Enhancing the Public Comment Experience: We will make a copy of this document available in Microsoft Word format in order to make it easier for commenters to access and copy portions of the RFI for use in their individual comments. Additionally, a separate document will be made available for the public to use to provide comments. This document is meant to provide the public with a simple and organized way to submit comments and respond to specific questions posed in the RFI. While use of this document is entirely voluntary, we encourage commenters to consider using the document in lieu of unstructured comments or to use it as an addendum to narrative cover pages. We believe that use of the document may facilitate our review and understanding of the comments received. The Microsoft Word version of this RFI and the document that can be used for providing comments can be found on ONC's Web site (http://www.healthit.gov).

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FOR FURTHER INFORMATION CONTACT:

Talisha Searcy, Office of Policy, Evaluation & Analysis, ONC, 202-205-8417, talisha.searcy@hhs.gov. Vaishali Patel, Office of Policy, Evaluation & Analysis, ONC, 202-603-1239, vaishali.patel@hhs.gov.

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SUPPLEMENTARY INFORMATION:

Inspection of Public Comments: All comments received before the close of the comment period will be available for public inspection, including any personally identifiable or confidential business information that is included in a comment. Please do not include anything in your comment submission that you do not wish to share with the general public. Such information includes, but is not limited to: A person's social security number; date of birth; driver's license number; state identification number or foreign country equivalent; passport number; financial account number; credit or debit card number; any personal health information; or any business information that could be considered to be proprietary. We will post all comments received before the close of the comment period at http://www.regulations.gov. Follow the search instructions on that Web site to view public comments.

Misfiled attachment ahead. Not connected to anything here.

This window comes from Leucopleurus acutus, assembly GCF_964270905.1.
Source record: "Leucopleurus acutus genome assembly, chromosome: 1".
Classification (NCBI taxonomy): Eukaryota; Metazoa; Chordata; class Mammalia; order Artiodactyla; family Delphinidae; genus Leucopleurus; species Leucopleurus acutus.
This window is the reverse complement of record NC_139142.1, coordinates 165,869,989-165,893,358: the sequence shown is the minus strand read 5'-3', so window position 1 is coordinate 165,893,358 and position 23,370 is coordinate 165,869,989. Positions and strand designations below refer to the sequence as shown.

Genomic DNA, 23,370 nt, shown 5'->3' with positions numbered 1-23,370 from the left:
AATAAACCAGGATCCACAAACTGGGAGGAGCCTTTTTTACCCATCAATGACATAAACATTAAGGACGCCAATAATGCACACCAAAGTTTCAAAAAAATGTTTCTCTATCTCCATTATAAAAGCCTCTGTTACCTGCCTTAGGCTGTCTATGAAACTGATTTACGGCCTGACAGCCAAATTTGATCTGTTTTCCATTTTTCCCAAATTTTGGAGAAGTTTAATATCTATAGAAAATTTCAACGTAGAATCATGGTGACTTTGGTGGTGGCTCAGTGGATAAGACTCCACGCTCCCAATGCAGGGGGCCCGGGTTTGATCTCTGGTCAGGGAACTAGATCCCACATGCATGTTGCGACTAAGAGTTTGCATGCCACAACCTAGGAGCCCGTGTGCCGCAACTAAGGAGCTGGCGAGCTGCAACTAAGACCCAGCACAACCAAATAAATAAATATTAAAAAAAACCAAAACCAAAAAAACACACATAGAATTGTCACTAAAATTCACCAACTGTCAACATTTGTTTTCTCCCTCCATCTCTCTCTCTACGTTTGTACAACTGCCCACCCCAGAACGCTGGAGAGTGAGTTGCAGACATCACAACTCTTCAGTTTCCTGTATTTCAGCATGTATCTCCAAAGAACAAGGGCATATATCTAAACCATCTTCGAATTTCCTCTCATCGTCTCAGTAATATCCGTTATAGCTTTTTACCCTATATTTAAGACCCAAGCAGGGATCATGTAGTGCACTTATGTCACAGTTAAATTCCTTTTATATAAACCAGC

Comments received timely will also be available for public inspection, generally beginning approximately 3 weeks after publication of a document at Office of the National Coordinator for Health Information Technology, 330 C Street SW., Room 7025A, Washington, DC 20201. Contact Talisha Searcy, listed above, to arrange for inspection.

I. Background

Overview of MACRA Section 106(b)(1)

In section 106(b)(1) of the Medicare Access and CHIP Reauthorization Act of 2015 (MACRA) (Pub. L. 114-10, enacted April 16, 2015), Congress declares it a national objective to achieve widespread exchange of health information through interoperable certified electronic health record (EHR) technology nationwide by December 31, 2018. Section 106(b)(1)(C) of the MACRA provides that by July 1, 2016, and in consultation with stakeholders, the Secretary of Health and Human Services (HHS) shall establish metrics to be used to determine if and to the extent this objective has been met. Section 106(b)(1)(D) of the MACRA provides that if the Secretary determines that this objective has not been achieved by December 31, 2018, then by December 31, 2019 the Secretary shall submit a report to Congress that identifies barriers to this objective and recommends actions that the Federal Government can take to achieve it.

The Secretary of HHS will delegate authority to carry out the provisions of section 106(b)(1) of the MACRA to the Office of the National Coordinator for Health Information Technology (ONC). ONC is committed to advancing interoperability of health information and has developed a roadmap with stakeholder input, entitled Connecting Health and Care for the Nation: A Shared Nationwide Interoperability Roadmap (Interoperability Roadmap), which lays out the milestones, calls to action and commitments that public and private stakeholders should focus on achieving.[1 2] The Interoperability Roadmap also specifies that ONC will report on the nation's progress towards interoperability.